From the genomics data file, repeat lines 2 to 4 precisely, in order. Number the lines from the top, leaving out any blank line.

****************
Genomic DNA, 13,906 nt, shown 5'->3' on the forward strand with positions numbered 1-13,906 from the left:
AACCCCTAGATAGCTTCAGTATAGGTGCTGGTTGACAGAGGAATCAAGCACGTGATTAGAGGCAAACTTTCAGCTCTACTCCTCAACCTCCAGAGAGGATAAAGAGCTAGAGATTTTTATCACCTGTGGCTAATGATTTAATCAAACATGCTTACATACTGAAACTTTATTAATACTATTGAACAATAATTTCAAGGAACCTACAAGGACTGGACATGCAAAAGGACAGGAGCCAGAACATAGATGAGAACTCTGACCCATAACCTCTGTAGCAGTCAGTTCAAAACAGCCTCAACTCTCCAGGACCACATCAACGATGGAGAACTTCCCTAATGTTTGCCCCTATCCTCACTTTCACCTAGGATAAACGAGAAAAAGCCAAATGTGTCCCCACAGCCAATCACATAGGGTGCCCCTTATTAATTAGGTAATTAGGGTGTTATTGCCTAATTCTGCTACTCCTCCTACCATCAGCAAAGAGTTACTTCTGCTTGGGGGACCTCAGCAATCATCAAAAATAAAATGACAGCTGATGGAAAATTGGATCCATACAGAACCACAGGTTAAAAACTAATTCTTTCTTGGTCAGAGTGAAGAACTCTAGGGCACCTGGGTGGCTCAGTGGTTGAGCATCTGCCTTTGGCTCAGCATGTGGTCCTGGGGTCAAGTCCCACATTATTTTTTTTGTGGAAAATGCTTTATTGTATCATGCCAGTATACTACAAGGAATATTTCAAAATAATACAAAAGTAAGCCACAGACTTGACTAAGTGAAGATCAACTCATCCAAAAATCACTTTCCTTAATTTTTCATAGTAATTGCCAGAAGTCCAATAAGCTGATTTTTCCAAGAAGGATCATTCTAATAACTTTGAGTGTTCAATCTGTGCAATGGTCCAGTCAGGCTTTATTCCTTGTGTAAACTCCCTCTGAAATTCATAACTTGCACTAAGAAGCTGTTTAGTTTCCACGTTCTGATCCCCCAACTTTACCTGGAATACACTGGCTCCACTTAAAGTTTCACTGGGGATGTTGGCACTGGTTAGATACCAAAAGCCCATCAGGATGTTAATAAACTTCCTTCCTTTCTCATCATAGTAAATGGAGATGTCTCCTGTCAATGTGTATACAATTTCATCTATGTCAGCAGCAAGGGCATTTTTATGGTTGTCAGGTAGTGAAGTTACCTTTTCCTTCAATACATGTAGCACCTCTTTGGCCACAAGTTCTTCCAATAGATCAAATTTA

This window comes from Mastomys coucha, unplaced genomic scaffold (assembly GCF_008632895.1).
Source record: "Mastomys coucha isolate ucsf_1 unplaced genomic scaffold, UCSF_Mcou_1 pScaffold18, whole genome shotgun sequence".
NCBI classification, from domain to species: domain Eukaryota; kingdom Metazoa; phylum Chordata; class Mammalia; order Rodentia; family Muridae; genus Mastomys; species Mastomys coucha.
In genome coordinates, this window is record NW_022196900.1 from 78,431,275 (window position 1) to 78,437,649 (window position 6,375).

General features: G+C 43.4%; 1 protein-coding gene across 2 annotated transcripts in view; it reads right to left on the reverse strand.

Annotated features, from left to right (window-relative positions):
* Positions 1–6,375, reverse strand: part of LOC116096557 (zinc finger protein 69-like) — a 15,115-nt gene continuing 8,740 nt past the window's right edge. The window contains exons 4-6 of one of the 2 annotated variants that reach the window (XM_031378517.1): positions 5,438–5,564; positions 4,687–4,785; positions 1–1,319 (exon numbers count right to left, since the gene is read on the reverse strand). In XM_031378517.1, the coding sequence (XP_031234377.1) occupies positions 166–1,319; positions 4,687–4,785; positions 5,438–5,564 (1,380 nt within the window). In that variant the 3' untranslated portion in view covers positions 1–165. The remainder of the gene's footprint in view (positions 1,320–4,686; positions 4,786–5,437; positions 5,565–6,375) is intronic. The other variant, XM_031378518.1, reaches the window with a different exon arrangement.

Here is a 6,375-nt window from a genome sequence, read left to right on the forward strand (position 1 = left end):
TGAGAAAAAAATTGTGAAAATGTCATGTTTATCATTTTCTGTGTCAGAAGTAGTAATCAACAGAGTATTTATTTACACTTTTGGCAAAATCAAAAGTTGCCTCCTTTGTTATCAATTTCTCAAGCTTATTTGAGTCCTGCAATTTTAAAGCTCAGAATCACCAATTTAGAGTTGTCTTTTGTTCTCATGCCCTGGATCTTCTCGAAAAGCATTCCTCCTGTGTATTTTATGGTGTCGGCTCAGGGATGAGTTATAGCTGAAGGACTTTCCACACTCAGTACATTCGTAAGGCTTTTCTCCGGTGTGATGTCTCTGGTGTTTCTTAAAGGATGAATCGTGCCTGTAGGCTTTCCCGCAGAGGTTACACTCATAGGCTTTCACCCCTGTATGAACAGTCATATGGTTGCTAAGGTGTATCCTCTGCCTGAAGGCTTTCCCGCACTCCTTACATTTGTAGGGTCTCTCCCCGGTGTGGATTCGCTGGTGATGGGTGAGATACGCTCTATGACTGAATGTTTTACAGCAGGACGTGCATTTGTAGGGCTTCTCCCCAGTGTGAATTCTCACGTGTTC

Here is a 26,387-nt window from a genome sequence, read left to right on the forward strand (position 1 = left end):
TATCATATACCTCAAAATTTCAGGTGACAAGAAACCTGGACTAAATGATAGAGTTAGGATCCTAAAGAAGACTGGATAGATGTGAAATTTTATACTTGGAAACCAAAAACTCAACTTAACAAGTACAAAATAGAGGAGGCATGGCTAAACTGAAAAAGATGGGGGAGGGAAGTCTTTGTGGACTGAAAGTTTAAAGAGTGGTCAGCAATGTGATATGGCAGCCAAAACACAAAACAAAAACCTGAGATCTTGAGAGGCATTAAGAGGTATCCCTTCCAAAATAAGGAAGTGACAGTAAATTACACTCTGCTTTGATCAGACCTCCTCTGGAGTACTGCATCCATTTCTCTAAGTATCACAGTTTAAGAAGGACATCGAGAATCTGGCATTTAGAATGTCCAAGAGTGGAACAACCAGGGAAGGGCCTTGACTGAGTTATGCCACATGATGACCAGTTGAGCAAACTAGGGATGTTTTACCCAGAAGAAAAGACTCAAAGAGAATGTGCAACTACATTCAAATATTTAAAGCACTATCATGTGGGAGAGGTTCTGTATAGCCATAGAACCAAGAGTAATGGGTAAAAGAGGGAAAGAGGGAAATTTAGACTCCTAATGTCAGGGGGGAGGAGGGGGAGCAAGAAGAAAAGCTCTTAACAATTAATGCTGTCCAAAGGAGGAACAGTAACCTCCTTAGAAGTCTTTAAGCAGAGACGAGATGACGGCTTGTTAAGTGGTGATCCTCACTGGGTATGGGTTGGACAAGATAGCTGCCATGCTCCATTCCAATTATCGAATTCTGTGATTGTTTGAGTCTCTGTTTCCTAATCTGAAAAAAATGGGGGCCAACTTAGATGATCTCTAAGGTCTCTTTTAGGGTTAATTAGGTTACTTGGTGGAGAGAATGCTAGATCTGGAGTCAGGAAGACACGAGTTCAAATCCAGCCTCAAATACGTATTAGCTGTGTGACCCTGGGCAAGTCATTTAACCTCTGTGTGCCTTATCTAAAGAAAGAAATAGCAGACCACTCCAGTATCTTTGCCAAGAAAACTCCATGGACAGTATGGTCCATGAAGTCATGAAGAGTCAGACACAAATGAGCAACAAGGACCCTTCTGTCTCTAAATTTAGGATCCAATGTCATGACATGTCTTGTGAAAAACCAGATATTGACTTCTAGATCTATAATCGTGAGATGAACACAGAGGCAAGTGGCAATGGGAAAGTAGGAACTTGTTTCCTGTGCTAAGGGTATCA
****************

AACCCCTAGATAGCTTCAGTATAGGTGCTGGTTGACAGAGGAATCAAGCACGTGATTAGAGGCAAACTTTCAGCTCTACTCCTCAACCTCCAGAGAGGATAAAGAGCTAGAGATTTTTATCACCTGTGGCTAATGATTTAATCAAACATGCTTACATACTGAAACTTTATTAATACTATTGAACAATAATTTCAAGGAACCTACAAGGACTGGACATGCAAAAGGACAGGAGCCAGAACATAGATGAGAACTCTGACCCATAACCTCTGTAGCAGTCAGTTCAAAACAGCCTCAACTCTCCAGGACCACATCAACGATGGAGAACTTCCCTAATGTTTGCCCCTATCCTCACTTTCACCTAGGATAAACGAGAAAAAGCCAAATGTGTCCCCACAGCCAATCACATAGGGTGCCCCTTATTAATTAGGTAATTAGGGTGTTATTGCCTAATTCTGCTACTCCTCCTACCATCAGCAAAGAGTTACTTCTGCTTGGGGGACCTCAGCAATCATCAAAAATAAAATGACAGCTGATGGAAAATTGGATCCATACAGAACCACAGGTTAAAAACTAATTCTTTCTTGGTCAGAGTGAAGAACTCTAGGGCACCTGGGTGGCTCAGTGGTTGAGCATCTGCCTTTGGCTCAGCATGTGGTCCTGGGGTCAAGTCCCACATTATTTTTTTTGTGGAAAATGCTTTATTGTATCATGCCAGTATACTACAAGGAATATTTCAAAATAATACAAAAGTAAGCCACAGACTTGACTAAGTGAAGATCAACTCATCCAAAAATCACTTTCCTTAATTTTTCATAGTAATTGCCAGAAGTCCAATAAGCTGATTTTTCCAAGAAGGATCATTCTAATAACTTTGAGTGTTCAATCTGTGCAATGGTCCAGTCAGGCTTTATTCCTTGTGTAAACTCCCTCTGAAATTCATAACTTGCACTAAGAAGCTGTTTAGTTTCCACGTTCTGATCCCCCAACTTTACCTGGAATACACTGGCTCCACTTAAAGTTTCACTGGGGATGTTGGCACTGGTTAGATACCAAAAGCCCATCAGGATGTTAATAAACTTCCTTCCTTTCTCATCATAGTAAATGGAGATGTCTCCTGTCAATGTGTATACAATTTCATCTATGTCAGCAGCAAGGGCATTTTTATGGTTGTCAGGTAGTGAAGTTACCTTTTCCTTCAATACATGTAGCACCTCTTTGGCCACAAGTTCTTCCAATAGATCAAATTTA

This window comes from Mastomys coucha, unplaced genomic scaffold (assembly GCF_008632895.1).
Source record: "Mastomys coucha isolate ucsf_1 unplaced genomic scaffold, UCSF_Mcou_1 pScaffold18, whole genome shotgun sequence".